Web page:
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SpaceX Starlink Internet Satellites Meet Facebook Competition

2 mins
Updated by Adam James
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The Federal Communications Commission has authorized PointView Tech, a subsidiary of Facebook, to launch its CubeSat internet satellites — which will compete with SpaceX’s own Low-Earth-Orbit satellites.
The approval comes just a month after the FCC approved SpaceX’s plans to launch nearly 1,600 internet-transmitting satellites. PointView will be launching its experimental millimeter-wave CubeSat satellite into orbit. The team’s broadband plans fall under the code name “Athena” in documents. In a statement outlining Facebook’s vision in 2018, the company said that current broadband satellites suffer from high latencies due to high orbits. Alternatively, low-orbiting satellites could expand internet coverage drastically — which is the vision for Athena. In 2018, Facebook called the Athena project a “small research and development experiment” — but it seems it will soon be ready for its first experimental launch. cubesat

Facebook/PointView Tech’s Athena vs. SpaceX

The Athena project is far ways away from SpaceX’s own development of Low-Earth-Orbit satellites. However, the timing of PointView’s approval from the FCC is noteworthy. Just last month, the FCC approved nearly 1,600 Starlink satellites to boost global internet connectivity. According to current timelines, SpaceX plans to launch at least half of its satellites over the course of the next six years. In fact, we can expect 60 of these satellites to launch either today (May 23) or tomorrow. By anyone’s guess, it seems that Facebook is trying to compete with SpaceX in launching Low-Earth-Orbit satellites. However, it’s unlikely the social media giant will be able to catch up with Musk’s space venture since SpaceX is far further along in its development. That didn’t stop Facebook from mentioning SpaceX as a competitor back in 2018, however. spacex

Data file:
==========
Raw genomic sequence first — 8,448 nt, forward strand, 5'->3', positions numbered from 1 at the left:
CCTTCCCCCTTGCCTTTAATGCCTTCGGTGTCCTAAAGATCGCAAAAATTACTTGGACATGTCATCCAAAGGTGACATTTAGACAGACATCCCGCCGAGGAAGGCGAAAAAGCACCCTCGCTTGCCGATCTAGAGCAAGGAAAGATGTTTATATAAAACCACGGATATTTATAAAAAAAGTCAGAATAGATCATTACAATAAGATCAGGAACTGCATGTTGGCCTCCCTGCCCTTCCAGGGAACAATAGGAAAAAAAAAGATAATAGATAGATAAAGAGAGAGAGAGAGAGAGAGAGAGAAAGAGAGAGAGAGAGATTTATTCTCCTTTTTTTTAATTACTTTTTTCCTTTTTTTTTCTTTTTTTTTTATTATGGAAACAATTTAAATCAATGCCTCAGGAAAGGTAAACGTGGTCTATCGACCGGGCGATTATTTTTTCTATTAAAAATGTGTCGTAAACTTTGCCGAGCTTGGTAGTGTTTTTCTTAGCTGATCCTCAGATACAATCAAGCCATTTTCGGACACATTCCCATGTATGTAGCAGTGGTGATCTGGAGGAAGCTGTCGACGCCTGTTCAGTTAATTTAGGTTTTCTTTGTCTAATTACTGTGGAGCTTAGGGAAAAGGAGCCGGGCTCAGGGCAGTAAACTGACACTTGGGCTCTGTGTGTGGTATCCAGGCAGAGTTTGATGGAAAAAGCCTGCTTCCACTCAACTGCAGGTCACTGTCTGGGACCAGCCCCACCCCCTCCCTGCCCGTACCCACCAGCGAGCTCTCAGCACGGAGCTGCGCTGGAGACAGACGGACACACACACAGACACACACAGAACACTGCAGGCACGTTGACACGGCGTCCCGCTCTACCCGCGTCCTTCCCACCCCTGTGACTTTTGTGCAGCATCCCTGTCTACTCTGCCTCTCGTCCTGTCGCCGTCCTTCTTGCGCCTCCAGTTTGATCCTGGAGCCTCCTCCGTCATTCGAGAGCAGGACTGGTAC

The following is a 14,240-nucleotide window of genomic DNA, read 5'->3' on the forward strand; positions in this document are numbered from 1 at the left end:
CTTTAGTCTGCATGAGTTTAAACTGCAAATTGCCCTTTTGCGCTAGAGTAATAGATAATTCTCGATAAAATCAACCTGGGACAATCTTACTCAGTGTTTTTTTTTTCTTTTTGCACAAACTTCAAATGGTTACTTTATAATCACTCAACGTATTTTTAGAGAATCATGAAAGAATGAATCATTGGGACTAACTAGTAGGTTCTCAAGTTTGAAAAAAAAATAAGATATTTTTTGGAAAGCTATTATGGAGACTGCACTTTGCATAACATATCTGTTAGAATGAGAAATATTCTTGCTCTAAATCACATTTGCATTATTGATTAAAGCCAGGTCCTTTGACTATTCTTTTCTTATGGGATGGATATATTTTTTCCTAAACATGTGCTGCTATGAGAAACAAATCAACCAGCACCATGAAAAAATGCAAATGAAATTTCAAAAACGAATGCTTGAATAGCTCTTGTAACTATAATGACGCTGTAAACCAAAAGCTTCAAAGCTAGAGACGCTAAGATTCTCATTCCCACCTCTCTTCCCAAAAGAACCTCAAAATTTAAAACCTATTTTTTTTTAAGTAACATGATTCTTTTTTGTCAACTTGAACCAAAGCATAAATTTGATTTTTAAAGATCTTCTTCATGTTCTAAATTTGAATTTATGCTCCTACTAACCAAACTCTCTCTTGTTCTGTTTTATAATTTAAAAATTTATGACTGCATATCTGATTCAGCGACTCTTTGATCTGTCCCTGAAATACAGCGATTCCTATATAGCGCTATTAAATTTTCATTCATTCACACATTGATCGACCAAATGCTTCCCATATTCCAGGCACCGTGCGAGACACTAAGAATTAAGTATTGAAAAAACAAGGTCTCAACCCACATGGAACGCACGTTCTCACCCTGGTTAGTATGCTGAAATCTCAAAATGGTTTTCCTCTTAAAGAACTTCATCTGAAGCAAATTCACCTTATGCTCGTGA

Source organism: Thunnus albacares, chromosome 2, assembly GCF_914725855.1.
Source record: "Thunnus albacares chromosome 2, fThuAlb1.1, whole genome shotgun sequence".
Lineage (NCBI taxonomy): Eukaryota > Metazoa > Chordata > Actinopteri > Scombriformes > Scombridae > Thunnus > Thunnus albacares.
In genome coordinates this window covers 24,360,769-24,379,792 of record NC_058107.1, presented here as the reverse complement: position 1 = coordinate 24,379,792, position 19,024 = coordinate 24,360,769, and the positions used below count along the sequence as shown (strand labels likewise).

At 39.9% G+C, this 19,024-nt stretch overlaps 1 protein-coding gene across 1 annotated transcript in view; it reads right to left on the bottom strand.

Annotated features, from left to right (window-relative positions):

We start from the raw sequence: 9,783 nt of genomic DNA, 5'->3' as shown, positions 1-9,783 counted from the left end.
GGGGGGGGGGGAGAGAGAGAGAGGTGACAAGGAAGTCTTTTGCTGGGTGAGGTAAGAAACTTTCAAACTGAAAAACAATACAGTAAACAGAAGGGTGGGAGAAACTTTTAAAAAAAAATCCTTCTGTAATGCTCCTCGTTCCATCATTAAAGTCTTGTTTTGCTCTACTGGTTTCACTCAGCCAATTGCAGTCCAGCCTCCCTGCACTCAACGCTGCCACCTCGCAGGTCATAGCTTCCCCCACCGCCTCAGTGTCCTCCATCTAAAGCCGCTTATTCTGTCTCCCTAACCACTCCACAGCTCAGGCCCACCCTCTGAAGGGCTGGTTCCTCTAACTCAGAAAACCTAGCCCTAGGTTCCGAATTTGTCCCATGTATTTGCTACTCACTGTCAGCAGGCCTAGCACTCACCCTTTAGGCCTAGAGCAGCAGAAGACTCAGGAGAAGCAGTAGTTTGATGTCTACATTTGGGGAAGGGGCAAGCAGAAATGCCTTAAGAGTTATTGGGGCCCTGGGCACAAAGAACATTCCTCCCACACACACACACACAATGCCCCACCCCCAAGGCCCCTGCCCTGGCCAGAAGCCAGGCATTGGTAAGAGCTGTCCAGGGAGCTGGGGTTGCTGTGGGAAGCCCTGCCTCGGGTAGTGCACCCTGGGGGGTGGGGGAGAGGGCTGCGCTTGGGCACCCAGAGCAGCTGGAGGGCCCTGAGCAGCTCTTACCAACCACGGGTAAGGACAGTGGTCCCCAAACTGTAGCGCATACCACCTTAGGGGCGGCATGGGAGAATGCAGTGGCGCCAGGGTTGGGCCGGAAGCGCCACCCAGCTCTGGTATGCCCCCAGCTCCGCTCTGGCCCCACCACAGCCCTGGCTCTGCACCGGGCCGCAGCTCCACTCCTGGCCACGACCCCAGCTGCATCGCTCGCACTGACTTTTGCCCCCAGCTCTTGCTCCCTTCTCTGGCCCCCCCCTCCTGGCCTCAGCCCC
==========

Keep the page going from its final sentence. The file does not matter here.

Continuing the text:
Competition for a Stronger Internet

The focus on Low-Earth-Orbit satellites will be a massive boom to internet connectivity worldwide. It will not only expand accessibility but it will also strengthen existing internet infrastructure. If we really wish to transition to a more decentralized web, then Low-Earth-Orbit satellites are a must. One can only imagine how quickly Ethereum’s network, for example, will expand when connecting and establishing a node becomes much more accessible. (Elon Musk has said he is a major fan of Ethereum). Do you believe Low-Earth-Orbit satellites are the future of global internet connectivity? Who will win between Facebook and SpaceX? Let us know your thoughts below. 


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Anton Lucian
Raised in the U.S, Lucian graduated with a BA in economic history. An accomplished freelance journalist, he specializes in writing about the cryptocurrency space and the digital...